West Virginia's coal industry is a shell of what it once was — coal production has declined more than 50% in the last decade.
Meanwhile, Wendell says Mooney agreed to do a virtual candidates forum with a local newspaper but the congressman hasn't made himself available for a debate or to participate in any in-person events in the district alongside Wendell. He said he feels like both Republicans and Democrats, including Manchin, are ignoring his challenge.
“They don't think there's a chance,” he said.
Wendell, a 73-year-old retired substitute teacher and Social Security Administration claims representative, said he decided to run for Congress as a Democrat in West Virginia because nobody had entered the race with more political experience.
“I kept hoping somebody else would run. I just thought, ”‘Well, if nobody else is going to do this, I guess I have to do it,’” said Wendell, whose political experience consists of a four-year stint on city council in Morgantown, the state’s third-largest city. “My primary motivation was not to let the Republicans walk away with this election without having to put up a fight.”
Throughout his campaign, Mooney has hammered away at the need to reduce U.S. inflation and protect gun laws. He feels no need to talk much about the ongoing ethics inquiries he's facing.
The nonpartisan Office of Congressional Ethics referred Mooney to the House Committee on Ethics last year based on allegations that he used campaign money for personal expenses, including trips to resorts and to Chick-fil-A.
Shortly after Mooney’s primary win, a report was released by the congressional watchdog group confirming that he likely broke House rules when he accepted a trip to Aruba in March 2021 allegedly paid for by a campaign client and family friend. The report also said two former Mooney staff members told the OCE that he “tampered with or withheld documents” and that Mooney refused to cooperate when the office tried to investigate the claims.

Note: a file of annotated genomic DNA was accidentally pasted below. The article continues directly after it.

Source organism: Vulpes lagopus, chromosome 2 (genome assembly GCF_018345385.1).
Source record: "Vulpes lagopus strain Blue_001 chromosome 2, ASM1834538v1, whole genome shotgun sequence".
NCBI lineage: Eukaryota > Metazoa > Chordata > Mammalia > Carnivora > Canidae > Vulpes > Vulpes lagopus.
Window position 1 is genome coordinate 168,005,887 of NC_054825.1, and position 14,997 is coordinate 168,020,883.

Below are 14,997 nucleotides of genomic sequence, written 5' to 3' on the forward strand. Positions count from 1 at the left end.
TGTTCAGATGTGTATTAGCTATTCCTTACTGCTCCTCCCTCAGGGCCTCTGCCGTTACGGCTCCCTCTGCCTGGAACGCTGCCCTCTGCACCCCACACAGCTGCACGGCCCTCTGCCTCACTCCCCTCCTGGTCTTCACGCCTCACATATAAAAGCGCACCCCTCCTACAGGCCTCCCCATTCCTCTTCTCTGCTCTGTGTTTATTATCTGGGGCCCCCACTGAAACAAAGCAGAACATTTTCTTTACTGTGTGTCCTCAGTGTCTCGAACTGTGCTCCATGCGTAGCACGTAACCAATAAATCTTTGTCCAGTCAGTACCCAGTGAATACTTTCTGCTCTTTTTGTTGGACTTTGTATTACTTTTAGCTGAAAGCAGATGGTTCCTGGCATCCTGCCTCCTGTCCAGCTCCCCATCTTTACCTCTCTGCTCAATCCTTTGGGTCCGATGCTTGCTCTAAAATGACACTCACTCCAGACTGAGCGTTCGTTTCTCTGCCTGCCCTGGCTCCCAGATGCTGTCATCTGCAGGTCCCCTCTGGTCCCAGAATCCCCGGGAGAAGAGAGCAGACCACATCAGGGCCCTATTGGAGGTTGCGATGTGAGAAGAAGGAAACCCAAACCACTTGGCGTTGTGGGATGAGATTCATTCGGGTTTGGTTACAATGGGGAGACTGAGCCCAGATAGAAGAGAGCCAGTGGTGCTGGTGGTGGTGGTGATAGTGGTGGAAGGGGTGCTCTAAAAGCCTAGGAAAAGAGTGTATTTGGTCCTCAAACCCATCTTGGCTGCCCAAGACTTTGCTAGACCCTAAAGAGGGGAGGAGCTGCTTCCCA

Mooney has insisted that he’s reimbursed campaign client HSP Direct and that no taxpayer funds were used to pay for the trip. He says his office is fully cooperating with the Committee on Ethics. But he has not seemed too concerned.
“I think voters are just focused on whether or not (candidates) are going to fight for their freedoms in this country, which are under serious attack right now with the current Congress and administration," he said. "That’s what I’m focused on.”
Wendell, who moved to West Virginia from California a decade ago, said he has tried unsuccessfully to ask the national Democratic party for more funding and support, to no avail.
Mooney has raised almost $4.4 million this election cycle on the race in West Virginia’s 2nd Congressional district — with the most sizeable donations coming from conservative super PACS, according to federal election commission records. Much of that money was used to bolster his primary campaign. Wendell has spent just under $25,000.
Learn more about the issues and factors at play in the midterms at https://apnews.com/hub/explaining-the-elections. And follow the AP’s election coverage of the 2022 elections at https://apnews.com/hub/2022-midterm-elections.